CAST AND CREW
Production: Abi & Abi Pictures, Thirukumaran Entertainment
Cast: Ashok Selvan, Mirchi Shiva, Muniskanth, Oviya, Shruthi Ramakrishnan
Music: Sean Roldan
Background score: Sean Roldan
Editing: Leo John Paul
Thirukumaran Entertainment must make their tagline as, “Always on the lookout for a script that stands out”. 144, their new venture in association with Abinesh Elangovan is about two imaginary villages, Erimalaikundu and Poomalaikundu, their differences and their annual ‘festivity’, which is the section 144 that’s snapped upon them every year on a particular occasion. 144 is also about how all these factors and their consequences impact a major errand of a bunch of thieves.
Shiva as Desu, a petty thief and Ashok Selvan as Madan, a driver to a politician in the village are perfectly cast. 144 doesn’t pose any strain to its actors. Shiva, with his usual poker face shenanigans, pulls off a few top stuffs like the lip lock sequence and “please my understand, try to Kalyani, the situation” portion.
Ashok Selvan’s makeover as a raw, country boy is a pleasant change. ‘Mundasupatti’ Ramdoss also gets a meaty part and this way around, he is the showstopper.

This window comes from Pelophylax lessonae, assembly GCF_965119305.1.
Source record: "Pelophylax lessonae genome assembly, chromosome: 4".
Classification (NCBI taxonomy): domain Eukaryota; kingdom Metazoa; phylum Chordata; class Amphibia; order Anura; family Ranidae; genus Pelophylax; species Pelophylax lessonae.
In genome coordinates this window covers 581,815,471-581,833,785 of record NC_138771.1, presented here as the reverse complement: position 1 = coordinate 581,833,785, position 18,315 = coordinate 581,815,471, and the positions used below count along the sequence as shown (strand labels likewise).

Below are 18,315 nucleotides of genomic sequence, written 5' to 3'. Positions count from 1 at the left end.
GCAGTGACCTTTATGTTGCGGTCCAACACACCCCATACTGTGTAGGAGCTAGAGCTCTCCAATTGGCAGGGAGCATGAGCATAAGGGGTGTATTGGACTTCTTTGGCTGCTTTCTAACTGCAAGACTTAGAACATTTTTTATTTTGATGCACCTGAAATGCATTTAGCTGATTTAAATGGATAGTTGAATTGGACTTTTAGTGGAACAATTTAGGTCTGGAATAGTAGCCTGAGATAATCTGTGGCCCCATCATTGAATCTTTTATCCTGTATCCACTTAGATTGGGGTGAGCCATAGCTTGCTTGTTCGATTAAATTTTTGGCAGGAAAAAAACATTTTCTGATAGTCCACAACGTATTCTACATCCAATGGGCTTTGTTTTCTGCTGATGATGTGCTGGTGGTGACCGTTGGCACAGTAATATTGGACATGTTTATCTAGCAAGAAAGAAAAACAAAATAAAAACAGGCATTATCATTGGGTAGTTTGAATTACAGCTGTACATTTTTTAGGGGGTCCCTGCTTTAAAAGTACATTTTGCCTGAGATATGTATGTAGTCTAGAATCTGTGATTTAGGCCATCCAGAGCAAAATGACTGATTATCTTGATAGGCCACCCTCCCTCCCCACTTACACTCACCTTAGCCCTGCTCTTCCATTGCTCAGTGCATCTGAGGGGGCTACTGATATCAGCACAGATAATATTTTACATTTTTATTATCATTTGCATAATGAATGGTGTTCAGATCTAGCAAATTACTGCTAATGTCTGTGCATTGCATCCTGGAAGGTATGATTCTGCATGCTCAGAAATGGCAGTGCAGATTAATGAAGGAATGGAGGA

Oviya and Shruthi Ramakrishna have roles that hold purposes, but the heavy dialects that come with the characters don’t seem to match their performances. The trio Madhusudhan Rao, Uday Mahesh and the inspector collectively provide a major share of humour.
On the flip side, 144’s technical department shines like the Sirius in the night sky. Gopi Anand’s highly imaginative artwork in creating a whole new village is yet another brilliant piece of work.
Cinematographer Gurunath and editor Leo John Paul have worked hand in hand to provide visuals that are aptly vibrant and precise in flow. Sean Roldan’s extensive and creative use of rhythms add to the humour, although one might also find the background scores a decibel loud at places and silence deprived.
On the script and screenplay front, it is obvious that 144 is written just to entertain. The first half, though takes a bit of time to settle down, is a mindless riot until the interval. The big robbery scene in particular, however senseless, was one of the best comedies of this year.
Had it remained senseless throughout the movie, it would have still been a memorable laugh time. But, post interval, the director indulges into fixing up the few logics and loses track of the entertainment. And there comes a dip in the screenplay. Despite the fall in the flow, the second half still manages to crack the audiences up here and there.
Long story short, 144 is like the good-old Road Runner and Tom & Jerry kind of movie. You know it doesn’t make much sense, but that doesn’t stop you from having a good laugh.
Verdict: All the ups and downs considered, 144 is still 133 minutes of all-smile time